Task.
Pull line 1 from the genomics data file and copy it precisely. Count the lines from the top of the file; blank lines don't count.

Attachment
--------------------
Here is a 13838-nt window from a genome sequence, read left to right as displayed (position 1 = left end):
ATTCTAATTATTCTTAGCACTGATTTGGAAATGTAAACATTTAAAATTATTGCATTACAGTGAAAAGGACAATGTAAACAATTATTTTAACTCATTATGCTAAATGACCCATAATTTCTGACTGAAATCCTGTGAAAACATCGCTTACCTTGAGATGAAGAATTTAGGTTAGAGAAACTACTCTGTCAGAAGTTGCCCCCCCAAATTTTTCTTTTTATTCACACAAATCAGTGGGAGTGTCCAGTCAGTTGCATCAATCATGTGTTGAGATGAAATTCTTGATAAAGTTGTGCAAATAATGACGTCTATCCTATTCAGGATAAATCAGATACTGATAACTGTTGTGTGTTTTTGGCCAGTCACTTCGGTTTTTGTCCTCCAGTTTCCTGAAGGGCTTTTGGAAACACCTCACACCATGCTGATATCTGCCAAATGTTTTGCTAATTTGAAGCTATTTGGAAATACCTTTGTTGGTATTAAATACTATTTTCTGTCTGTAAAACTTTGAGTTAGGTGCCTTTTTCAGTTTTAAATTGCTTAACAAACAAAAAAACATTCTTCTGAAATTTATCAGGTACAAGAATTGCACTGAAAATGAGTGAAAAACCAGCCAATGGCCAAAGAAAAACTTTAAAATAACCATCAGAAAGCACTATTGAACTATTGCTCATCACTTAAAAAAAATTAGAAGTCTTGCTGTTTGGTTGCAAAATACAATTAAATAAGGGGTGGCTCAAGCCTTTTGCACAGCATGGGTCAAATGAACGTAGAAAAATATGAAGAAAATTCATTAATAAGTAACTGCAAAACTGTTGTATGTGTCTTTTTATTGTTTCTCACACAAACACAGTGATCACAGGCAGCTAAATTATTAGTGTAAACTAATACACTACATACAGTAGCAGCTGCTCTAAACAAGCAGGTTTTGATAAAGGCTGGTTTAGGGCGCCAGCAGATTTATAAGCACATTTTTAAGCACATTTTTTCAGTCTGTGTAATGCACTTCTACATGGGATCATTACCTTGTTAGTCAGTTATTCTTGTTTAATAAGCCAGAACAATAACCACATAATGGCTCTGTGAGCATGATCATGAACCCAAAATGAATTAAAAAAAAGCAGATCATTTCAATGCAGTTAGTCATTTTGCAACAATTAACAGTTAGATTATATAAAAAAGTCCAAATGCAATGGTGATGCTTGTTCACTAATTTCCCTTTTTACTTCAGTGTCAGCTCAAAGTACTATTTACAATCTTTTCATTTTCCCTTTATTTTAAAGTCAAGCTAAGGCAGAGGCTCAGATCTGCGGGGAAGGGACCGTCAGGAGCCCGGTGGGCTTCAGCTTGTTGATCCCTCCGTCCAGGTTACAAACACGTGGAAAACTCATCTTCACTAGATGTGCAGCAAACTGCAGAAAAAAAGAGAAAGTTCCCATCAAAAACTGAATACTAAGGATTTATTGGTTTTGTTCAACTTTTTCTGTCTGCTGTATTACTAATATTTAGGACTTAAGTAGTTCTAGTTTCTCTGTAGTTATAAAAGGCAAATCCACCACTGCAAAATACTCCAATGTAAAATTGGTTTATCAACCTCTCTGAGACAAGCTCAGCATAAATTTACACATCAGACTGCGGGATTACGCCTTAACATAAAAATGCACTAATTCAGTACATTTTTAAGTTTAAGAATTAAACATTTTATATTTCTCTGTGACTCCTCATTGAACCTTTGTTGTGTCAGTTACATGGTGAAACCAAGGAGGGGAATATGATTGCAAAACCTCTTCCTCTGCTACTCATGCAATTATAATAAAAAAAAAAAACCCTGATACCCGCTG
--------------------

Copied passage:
Here is a 13838-nt window from a genome sequence, read left to right as displayed (position 1 = left end):